MANATEE -- Manatee County's effort to limit fertilizers use during the summer has been "very positive," a county official said Tuesday.
Fertilizer runoff has been blamed for polluting waterways and suspected of contributing to red tide.
"We're starting to see results," said Rob Brown, environment protection division manager for the county Department of Natural Resources.
The limits include applying phosphate- and nitrogen-based fertilizers to lawns.
Homeowner associations embraced the fertilizer ban during a "blackout period" from June 1 through Sept. 30, and local fertilizer companies responded with new products featuring summer blends without phosphorus and nitrogen, Brown told county commissioners.
"It's been a big boon for our state retailers," he said. "I'm very impressed with the movement that has taken place so far."
Neighboring counties have also adopted various methods of controlling fertilizers, since rainfall washes them into the water, causing algae growth and ecological damage to bays, lakes and rivers, Brown told the commission during the budget review.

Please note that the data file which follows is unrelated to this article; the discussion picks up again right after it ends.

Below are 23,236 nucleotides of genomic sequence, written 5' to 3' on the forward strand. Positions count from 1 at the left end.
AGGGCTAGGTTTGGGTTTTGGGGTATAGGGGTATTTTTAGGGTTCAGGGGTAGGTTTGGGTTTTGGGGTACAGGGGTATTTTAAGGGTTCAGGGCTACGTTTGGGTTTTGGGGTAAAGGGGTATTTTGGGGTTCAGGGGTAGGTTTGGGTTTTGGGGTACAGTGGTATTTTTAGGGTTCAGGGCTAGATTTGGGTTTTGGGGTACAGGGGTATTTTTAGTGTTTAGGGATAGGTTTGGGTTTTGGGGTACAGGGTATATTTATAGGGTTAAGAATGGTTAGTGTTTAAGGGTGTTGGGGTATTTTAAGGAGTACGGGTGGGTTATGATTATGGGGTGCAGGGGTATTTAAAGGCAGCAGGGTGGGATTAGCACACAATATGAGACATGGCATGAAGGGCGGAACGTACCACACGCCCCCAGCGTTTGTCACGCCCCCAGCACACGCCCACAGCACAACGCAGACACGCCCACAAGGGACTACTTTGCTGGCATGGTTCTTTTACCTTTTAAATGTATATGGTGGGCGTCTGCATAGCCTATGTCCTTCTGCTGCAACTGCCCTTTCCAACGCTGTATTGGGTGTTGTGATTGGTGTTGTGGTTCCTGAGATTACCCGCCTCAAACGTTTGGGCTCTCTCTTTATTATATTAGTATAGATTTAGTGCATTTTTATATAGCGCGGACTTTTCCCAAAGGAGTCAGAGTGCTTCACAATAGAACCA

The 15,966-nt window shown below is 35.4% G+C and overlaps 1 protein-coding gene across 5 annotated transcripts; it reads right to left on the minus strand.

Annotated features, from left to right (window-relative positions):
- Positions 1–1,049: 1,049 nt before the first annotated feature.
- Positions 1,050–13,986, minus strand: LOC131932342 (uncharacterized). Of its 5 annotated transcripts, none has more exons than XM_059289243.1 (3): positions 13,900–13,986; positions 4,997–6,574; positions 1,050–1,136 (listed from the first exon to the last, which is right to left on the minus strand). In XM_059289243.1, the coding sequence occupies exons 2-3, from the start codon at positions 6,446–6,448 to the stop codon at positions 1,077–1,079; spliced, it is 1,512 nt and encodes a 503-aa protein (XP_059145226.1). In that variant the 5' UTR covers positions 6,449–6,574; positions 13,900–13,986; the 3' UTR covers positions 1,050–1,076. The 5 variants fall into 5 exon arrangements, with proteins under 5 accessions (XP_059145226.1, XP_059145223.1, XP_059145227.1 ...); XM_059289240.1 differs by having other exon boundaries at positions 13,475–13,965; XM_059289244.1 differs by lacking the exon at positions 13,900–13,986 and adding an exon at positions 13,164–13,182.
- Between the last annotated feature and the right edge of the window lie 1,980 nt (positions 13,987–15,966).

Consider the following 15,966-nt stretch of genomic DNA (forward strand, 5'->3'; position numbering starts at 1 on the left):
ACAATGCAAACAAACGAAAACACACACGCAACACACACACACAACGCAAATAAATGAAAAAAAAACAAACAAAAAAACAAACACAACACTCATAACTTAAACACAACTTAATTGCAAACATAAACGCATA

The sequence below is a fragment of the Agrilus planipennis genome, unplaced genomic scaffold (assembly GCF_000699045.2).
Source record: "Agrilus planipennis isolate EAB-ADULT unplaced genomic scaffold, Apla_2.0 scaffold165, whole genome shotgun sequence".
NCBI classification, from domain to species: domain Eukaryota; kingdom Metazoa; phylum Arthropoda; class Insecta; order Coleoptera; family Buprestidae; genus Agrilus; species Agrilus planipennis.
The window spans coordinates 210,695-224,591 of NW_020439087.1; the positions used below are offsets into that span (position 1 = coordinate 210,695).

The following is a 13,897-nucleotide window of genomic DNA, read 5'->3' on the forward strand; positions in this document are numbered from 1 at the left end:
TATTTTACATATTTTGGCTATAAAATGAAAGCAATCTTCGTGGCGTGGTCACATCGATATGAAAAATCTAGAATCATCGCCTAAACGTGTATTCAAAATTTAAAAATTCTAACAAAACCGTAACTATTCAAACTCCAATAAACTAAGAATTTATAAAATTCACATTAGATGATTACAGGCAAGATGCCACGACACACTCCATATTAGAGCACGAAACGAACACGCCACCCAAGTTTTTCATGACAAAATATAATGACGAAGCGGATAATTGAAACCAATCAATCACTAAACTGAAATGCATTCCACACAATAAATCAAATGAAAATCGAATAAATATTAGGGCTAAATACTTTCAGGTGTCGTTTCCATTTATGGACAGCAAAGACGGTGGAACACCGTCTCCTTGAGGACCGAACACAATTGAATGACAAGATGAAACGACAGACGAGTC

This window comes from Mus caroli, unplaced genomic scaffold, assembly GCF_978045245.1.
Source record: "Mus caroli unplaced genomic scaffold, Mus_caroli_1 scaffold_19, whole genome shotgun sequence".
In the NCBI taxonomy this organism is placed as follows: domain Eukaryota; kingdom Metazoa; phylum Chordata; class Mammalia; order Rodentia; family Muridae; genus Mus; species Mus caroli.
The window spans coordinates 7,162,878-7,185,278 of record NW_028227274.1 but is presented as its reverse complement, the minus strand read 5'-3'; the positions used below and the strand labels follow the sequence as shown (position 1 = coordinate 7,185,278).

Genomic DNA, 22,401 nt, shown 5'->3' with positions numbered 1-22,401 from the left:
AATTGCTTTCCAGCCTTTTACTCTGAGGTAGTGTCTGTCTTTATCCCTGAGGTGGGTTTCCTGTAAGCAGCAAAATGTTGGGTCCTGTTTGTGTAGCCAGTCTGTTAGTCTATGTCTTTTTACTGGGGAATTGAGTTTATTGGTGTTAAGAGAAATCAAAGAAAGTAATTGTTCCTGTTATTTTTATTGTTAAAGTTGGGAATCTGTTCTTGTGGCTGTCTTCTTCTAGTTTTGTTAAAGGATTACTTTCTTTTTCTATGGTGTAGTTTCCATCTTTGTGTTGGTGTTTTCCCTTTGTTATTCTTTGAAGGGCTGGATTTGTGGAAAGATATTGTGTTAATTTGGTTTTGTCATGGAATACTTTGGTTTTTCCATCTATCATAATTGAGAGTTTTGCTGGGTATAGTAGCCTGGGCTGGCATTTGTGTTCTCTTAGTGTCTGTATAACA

"Our goal is prevention," Brown said. He said it is much cheaper and more effective than any other alternative.
Other counties also limit fertilizer applications and ban their sale altogether during the summer, when Florida gets 80 percent of its rain, Brown said.
"It's starting to gain some momentum," said Manatee Commissioner Robin DiSabatino, referring to Man
atee's blackout period and educational efforts by the Department of Natural Resources.
In 2011, the Manatee County Commission adopted a fertilizer ordinance in an effort to protect the environment.
During the summer, certain fertilizers may not be applied to lawns. The ordinance exempts farms, vegetable gardens, athletic fields and golf courses.
Manatee's ordinance is stricter than one passed recently by the Florida Legislature, Brown said.
Sara Kennedy, Herald reporter, can be reached at 941-745-7031. Follow her on Twitter @sarawrites.